By Rich Kane
By Joel Beers
By LP Hastings
By Dave Barton
By Patrice Wirth Marsters
By Erin DeWitt
By Taylor Hamby
By LP Hastings
There's no surer sign that a franchise is in trouble than when it blasts into outer space. So you were right to be nervous when Nintendo announced its plans to follow up the subpar game Super Mario Sunshine with something called Super Mario Galaxy, which promised to launch the mustachioed plumber into orbit.
Well, take your protein pill and put your helmet on: After months of hype, Nintendo has delivered. Super Mario Galaxy is out of this world in just about every way.
The story line, freshness dated to 1985, is anything but Earth-shaking: Bowser kidnaps Princess Peach, and Mario must collect "power stars" to get her back yet again. You'd think our hero would've bought the girl a handgun and a guard by now, but no.
Regardless, the fun soon gets supernova when Mario goes bang, zoom, right to the moon. For the first time ever, Mario's levels aren't flat—they're incredibly round, in fact, and force players to react accordingly. Over the course of a stage, Mario leaps from planet to planet and tumbles upside-down, sideways and inside-out, thanks to the spaced-out gravity fields that affect play. (The term "planets" should be used loosely in describing Galaxy's meteoric stages; the hovering land masses you hop around on are made of everything from colorful toy blocks to worm-infested apples.) The experience is a little jarring, but you'll quickly adapt.
Mario's famous power-ups are back, from a variety of mushrooms to new accessories that allow flight through the cosmos at stomach-churning speeds. Mario even dons a bee suit and flits around a honeycomb galaxy, stinging Goombas right in the face.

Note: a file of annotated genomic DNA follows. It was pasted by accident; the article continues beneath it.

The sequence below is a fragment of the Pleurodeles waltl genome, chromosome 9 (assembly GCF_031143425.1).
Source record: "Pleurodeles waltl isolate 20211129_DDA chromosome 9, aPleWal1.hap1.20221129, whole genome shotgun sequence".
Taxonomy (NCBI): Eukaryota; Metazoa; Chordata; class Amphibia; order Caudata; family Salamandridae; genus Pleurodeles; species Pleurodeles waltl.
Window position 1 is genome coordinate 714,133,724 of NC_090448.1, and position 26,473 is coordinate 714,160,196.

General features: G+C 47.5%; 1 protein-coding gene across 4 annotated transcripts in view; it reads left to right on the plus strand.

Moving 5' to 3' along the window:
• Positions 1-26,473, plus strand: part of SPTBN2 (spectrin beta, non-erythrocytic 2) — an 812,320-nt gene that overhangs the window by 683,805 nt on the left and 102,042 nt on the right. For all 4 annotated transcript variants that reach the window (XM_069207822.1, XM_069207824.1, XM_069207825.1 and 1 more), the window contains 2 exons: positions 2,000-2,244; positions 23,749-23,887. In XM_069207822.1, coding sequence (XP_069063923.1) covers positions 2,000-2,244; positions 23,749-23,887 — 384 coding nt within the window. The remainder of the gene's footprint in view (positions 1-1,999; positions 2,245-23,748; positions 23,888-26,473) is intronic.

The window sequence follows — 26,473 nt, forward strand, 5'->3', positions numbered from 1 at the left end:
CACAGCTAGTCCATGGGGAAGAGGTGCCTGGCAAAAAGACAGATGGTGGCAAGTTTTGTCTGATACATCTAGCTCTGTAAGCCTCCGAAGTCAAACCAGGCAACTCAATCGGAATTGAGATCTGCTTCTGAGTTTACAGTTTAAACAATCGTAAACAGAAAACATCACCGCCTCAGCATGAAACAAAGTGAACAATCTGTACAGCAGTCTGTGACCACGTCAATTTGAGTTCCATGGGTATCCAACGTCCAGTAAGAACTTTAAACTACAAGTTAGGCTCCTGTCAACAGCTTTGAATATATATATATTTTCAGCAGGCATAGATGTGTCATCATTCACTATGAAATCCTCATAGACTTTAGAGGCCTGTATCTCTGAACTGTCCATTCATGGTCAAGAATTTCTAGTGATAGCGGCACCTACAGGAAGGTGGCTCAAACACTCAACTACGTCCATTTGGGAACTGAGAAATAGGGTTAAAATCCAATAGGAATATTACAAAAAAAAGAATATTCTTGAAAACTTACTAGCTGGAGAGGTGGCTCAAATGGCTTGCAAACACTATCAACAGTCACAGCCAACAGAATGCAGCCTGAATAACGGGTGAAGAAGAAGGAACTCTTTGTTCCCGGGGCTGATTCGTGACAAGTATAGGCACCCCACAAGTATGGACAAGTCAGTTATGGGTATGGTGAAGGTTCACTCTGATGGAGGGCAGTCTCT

The gravity-altering gameplay is made easy thanks to an effortless control scheme. Running and jumping remains Mario's basic forte, but the Wii's motion controls are used to spin attack (via a quick wrist waggle). Fruity Pebblesque "Star Bits" replace golden coins as the currency of choice and can be collected to unlock new levels—or, if you prefer, to chuck in the direction of your enemies.
Collecting Star Bits, it turns out, is one of the game's most addictive elements. Simply pointing your Wiimote at the bits sends them rocketing right into your wallet. You can try out the laziest multiplayer feature ever created by giving a second Wiimote to a friend, allowing him to help you rake in the bits.
"Breathtaking" and "epic" may not have been the first words you'd use to describe the world of Mario, but they're merited here: Super Mario Galaxy might be the prettiest game ever made for the Wii. The first time you launch into the massive, stardust-covered horizon and crash-land in a shimmering water planet, you'll finally see what the system's graphic engine is capable of. You might even get a little choked up during the gorgeous, Big Bang-inspired finale . . . and not in the same way you did when Mario found out Sorry, but our Princess is in another castle.
Drawbacks? Only two come to mind: The game is over too soon, and it's a tad easier than Marios past. To counter this, there are plenty of optional, demanding side quests to sate hardcore gamers. So in the end, the only thing that sucks are the game's plumber-devouring black holes. That's a damned impressive feat for a 20-year-old franchise built around mushrooms and turtle shells.